Well, I mean, if we take a step back, the opportunity for change and digitization of housing, residential construction in the US is absolutely endless. It’s there’s so much of it. Think about the home that you live in today, Josh, versus the iPhone you use or the car you drive, the functionality of the car and the phone has increased dramatically in the last couple of decades. The houses pretty much the same, right? And the construction process in terms of if you look at how cars are built today, but robots versus how they were built in the past, phones and everything else, that construction process for homes is the same way today in the US as a was with no was building as Ark. When the McKinsey Institute came out with a report about five years ago called The path to productivity. In residential real estate, they put us housing at the bottom of the fourth quartile for productivity behind farming and agriculture, right. That’s pretty embarrassing. As an industry, there’s so much opportunity to improve that. I’ll tell you at a social level, there’s so much focus on ESG right now, it’s incredibly disappointing to me that every time I go out to tour with a client and I love I love the business, I love getting on the job sites. I love the smell of the lumber and the sawdust but you go out to a job site and there’s a big dumpster in front of every house. And the National framing Council has estimated that a third of the materials sticks and bricks that are purchased in a house for each house end up in the dumpster. Right and 600 Bricks are half the cost of building a home and the consumer ultimately is paying for that. So it’s a substantial opportunity to improve efficiency and reduce waste that I think more sophisticated consumers are more ESG friendly consumers are going to start demanding or rewarding builders that offer that to them that offer z n e Zero Net Energy Ready Homes are not there, that energy homes, lower her scores. I think all of that is going to be a focus and a differentiator for some of the Meritage for example, one of the big public’s does a great job of that already. But others like poultry are trying to catch up. So the process needs to improve. When you say modular, that word has different meanings to different people in the industry and in fact around the world as well. But in my mind, if you were to get a real disrupter in our industry, it would be somebody that has a model similar to an Amazon or an Uber, Netflix or Airbnb, where they go direct to the consumer. So if you had a Tesla of housing, if you had been magnificent, good, better best product that the consumer could order direct online, skip through all the traditional sales process and have delivered to their home a couple of months later, give them a couple of weeks couple of days later, I think that would be a huge disrupter to housing on a local and a regional basis. Clayton Homes is doing it to some degree, you know, Clayton is historically been a modular company will be a home manufacturer that has bought several stick builders in the last few years. last decade or so. I do think I’ve spent a lot of time in Japan over the last couple of decades. In my career, when I was at UBS, I was global head of housing. So I would go over to Asia a lot. And the way they build homes is significantly more efficient than the way we build them here and safer to by the way. And so I think that I think there’s so much room for improvement. I don’t really don’t know what the catalyst is going to be. It’s frustrating to me that it hasn’t started already. Unfortunately, we had some really spectacular blow ups recently. Like, for example, you know, it means it’s one thing to you know, to fail in a in an industry that changes dramatically that you’re either business slows, the tide goes out and really magnifies the risk. But this is an industry where there’s so much growth available, so to fail at that level to write off so much capital. And a growing industry really underscored how they had no idea what the heck they were doing, unfortunately, which is not to say that other folks won’t be more successful at it, I do believe that they will. We represented a company called Commodore copper Corporation earlier this year, manufacturer of modular homes out of the Midwest, they’ve got six factories, we represented them under sale to cavco, which was one of the larger publicly traded companies, and cavco and Skyline champion, their peers are doing a really good job of bringing more affordable product to the market these at us we talked about earlier, especially for the west coast where the zoning density is improving. So I hope that that there’s going to be a disrupter I’d love to see valor equity or one of these guys the original masters in in Tesla come into housing.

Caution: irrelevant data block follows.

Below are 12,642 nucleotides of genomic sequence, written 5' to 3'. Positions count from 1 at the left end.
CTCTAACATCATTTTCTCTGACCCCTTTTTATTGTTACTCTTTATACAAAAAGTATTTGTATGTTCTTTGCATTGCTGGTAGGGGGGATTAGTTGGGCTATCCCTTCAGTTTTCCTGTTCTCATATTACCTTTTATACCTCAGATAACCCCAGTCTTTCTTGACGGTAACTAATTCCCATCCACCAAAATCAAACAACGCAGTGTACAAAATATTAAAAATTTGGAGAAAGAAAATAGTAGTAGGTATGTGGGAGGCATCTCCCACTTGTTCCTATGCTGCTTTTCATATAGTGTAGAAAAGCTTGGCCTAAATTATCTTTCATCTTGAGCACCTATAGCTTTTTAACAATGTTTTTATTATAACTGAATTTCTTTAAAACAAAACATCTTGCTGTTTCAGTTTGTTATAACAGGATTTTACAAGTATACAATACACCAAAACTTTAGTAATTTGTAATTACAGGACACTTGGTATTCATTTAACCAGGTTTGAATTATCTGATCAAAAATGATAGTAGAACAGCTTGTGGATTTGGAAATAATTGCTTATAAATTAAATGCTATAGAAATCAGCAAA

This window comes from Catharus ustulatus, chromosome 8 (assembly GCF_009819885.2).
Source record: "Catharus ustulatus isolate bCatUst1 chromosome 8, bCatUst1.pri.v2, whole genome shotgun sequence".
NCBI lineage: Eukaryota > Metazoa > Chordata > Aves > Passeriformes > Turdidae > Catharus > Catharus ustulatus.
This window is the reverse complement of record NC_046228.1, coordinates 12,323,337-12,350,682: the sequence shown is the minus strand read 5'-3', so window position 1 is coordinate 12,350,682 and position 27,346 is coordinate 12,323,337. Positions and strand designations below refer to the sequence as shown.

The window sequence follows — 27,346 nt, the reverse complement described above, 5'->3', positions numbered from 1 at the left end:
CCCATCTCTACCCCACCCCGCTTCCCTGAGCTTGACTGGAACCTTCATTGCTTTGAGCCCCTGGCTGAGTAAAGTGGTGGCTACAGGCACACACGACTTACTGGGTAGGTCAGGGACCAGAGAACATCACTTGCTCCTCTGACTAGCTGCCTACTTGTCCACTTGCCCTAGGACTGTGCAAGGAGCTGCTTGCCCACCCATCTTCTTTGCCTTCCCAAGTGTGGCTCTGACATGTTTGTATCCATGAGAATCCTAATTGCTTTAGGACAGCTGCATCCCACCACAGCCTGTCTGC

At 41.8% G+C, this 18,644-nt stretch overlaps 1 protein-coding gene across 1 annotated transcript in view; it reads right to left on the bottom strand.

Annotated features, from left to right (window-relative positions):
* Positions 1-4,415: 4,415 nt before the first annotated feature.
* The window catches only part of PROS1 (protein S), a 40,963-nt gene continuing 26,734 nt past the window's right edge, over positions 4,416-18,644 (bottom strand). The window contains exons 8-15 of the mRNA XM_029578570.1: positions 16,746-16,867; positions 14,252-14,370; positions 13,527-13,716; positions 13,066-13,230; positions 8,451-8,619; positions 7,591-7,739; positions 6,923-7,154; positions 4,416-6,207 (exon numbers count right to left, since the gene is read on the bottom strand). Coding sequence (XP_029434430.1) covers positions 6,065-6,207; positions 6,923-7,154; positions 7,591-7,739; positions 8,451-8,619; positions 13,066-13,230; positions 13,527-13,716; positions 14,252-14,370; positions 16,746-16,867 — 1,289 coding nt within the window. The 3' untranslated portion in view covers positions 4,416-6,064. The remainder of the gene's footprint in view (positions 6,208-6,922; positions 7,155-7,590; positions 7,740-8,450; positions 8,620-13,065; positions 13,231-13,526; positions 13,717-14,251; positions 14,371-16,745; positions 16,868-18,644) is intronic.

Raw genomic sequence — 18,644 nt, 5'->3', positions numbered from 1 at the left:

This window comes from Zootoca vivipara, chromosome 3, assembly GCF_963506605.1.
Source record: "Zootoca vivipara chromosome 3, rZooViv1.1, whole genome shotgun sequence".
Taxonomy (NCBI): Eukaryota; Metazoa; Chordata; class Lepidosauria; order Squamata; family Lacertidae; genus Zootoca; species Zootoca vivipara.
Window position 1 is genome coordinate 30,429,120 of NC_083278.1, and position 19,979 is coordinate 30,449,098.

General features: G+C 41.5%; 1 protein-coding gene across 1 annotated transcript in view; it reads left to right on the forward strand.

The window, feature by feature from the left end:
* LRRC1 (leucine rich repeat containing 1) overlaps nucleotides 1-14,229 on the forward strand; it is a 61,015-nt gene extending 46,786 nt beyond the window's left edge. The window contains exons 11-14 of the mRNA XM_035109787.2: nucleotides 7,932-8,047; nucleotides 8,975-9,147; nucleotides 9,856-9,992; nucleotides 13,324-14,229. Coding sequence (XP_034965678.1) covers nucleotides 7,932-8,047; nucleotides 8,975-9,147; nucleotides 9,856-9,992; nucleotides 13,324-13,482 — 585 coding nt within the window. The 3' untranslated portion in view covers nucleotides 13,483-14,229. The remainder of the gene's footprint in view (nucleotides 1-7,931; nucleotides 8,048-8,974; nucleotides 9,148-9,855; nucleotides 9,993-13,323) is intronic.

Speaker 1